Jo Taylor: Using evidence to make impact
Jo Taylor: Using evidence to make impact
What is evidence based practice?
People should use evidence – facts and figures – to guide the design of businesses and services. They should use evidence to guide their actions or practice. This concept is called “evidence based practice” (EBP) and is particularly important for people trying to achieve social change. EBP can help you achieve more impact, more quickly.
But the idea of “using evidence” can be hard to master. There are many types of evidence which can be used to base your practice on and you need to decide which to use.
Through your work you will also generate evidence which might be useful for other people working in the same area. And, you will probably need to provide evidence that your work is impactful to funders or customers.
So how do you collect it? And, what can you use to influence your work?
Different types of evidence
In my undergraduate degree, I used to think that evidence existed on a continuum between randomised controlled trials (RCT) and qualitative data, as illustrated in this graphic.
A traditional hierarchy of evidence types from David O'Hare 2016
Since September 2015 I have been doing a doctorate in Educational Psychology. It is an applied course, which means that we learn theory, apply it working as an educational psychologist and do research.
It has been an amazing so far, because I have been:
- learning from evidence – lectures
- applying evidence – work
- and creating evidence – research.
So I have had to think about how different evidence fits into these different situations.
Daniel O’Hare is a practicing Educational Psychologist based in Stroud, in the UK. In January 2016, I saw him speak at a conference about the use of evidence to influence practice. He described it as quadrants which should be balanced.
Different types of evidence in EBP from Briner, Denyer and Rousseau 2009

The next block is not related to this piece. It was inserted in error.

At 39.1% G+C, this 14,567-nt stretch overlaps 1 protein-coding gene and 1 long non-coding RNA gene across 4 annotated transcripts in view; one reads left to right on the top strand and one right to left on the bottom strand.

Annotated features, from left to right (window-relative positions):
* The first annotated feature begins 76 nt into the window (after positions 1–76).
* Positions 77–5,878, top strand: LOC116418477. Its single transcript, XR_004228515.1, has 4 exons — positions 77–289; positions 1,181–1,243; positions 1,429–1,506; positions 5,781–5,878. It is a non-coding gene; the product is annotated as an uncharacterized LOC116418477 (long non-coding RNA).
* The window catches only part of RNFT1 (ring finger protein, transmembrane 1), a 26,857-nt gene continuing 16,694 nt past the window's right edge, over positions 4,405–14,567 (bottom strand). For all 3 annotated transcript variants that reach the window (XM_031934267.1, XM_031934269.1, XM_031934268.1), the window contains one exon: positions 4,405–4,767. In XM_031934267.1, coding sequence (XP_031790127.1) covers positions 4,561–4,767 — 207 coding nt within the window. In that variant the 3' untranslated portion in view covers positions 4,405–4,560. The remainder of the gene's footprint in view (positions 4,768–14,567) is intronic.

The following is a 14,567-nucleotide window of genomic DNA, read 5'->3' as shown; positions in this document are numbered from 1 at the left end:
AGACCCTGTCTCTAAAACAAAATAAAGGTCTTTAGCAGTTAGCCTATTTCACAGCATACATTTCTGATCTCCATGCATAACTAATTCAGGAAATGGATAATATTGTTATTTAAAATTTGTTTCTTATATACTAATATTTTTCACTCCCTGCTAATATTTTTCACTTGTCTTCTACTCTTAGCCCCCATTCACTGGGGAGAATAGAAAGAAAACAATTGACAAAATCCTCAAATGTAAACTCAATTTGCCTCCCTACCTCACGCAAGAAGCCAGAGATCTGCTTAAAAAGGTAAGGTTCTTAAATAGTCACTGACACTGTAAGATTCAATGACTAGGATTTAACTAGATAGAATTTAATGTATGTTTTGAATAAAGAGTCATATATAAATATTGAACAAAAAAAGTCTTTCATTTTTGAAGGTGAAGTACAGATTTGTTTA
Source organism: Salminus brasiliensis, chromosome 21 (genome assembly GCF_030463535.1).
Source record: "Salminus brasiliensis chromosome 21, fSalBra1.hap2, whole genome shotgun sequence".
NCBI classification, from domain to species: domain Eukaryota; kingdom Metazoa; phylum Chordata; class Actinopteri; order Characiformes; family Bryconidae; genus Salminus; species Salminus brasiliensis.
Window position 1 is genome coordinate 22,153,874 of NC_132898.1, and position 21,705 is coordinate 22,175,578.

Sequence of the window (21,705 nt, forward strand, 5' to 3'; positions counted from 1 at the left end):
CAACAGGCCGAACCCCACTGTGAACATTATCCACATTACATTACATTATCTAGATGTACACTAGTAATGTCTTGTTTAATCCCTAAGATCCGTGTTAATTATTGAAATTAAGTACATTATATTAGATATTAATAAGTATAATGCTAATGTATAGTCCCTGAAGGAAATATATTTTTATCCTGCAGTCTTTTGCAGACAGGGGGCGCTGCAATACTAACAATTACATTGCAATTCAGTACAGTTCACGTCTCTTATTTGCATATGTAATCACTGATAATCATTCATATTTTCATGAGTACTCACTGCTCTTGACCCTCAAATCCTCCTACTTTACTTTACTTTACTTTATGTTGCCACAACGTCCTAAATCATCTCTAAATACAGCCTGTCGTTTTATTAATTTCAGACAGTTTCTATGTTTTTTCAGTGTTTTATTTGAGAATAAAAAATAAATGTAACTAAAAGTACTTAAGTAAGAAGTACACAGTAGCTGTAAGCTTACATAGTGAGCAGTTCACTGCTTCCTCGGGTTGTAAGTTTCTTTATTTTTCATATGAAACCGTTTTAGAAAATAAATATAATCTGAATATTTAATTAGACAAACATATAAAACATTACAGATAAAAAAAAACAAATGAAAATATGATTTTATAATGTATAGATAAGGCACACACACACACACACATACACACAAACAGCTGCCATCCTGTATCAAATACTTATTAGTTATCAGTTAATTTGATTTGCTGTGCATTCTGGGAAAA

Ways to use the evidence base
I spoke to Helen Cunningham from the Alliance for Useful Evidence – a non-profit that provides a focal point for improving and extending the use of social research and evidence in the UK.
We talked about the way that social entrepreneurs use evidence and she made some interesting points.
First she said, “It is important to be open if you do not know something”. It’s possible that you will not have evidence for a certain approach, or are not sure if evidence will be relevant in your context.
Second she pointed out that evidence can help you in different ways. It can design a business process, explain a decision, influence a funder or increase impact. “So know how you would like to use it,” she advised.
Third, she said, “It can be hard to balance innovation with the need for evidence.” So as a social entrepreneur you need to build in systems to ensure you can do both.
Top tips for Queen’s Young Leaders
When I was writing this article, I called Daniel O’Hare to speak about his talk at the conference on evidence. While we spoke we came up with some tips for social entrepreneurs, which I have jiggled a bit and include here.
Take time to reflect
This is evidence creation and monitoring at its most basic, but also at its cheapest – time and money.
When applying for funding build in time to measure your impact
It is important for them, but also to ensure you actually have the time to do it protected in your workflow. Look back at O’Hare’s quadrants. It is important to ensure that you have time to use all types of evidence.
Use your peers
Doctor and epidemiologist, Ben Goldacre describes “Shanghai journal clubs” where teachers meet up and discuss new evidence. This could be you, except anywhere in the world, and with whatever journal you want.
Complete the feedback loop
As an innovator you will be collecting lots of new evidence, which could be useful to the world. If you share it with other people they can learn from it. They can also critique it, so you can learn from them!
Recommended online resources
This spiral describes the different stages of innovation. In Using evidence, there is a breakdown of ideas for how you can use evidence, and the different sorts of evidence you might look for at different stages on the “innovation spiral” (p13-16).
From Using research evidence (Alliance for Useful Evidence, 2016, p14)
Standards of evidence
While looking for evidence to influence your practice, you could also be gathering evidence on how your own work is having an impact.
Nesta’s Standards of evidence will help you describe how confident you are that your innovation is having an impact. They set out different levels of evidence, ranging from being able to describe what you do and why it matters to ensuring “consistent replication and positive impact”. It also gives details on the methods that could be used to gather evidence at each level.
This article was written by Jo Taylor.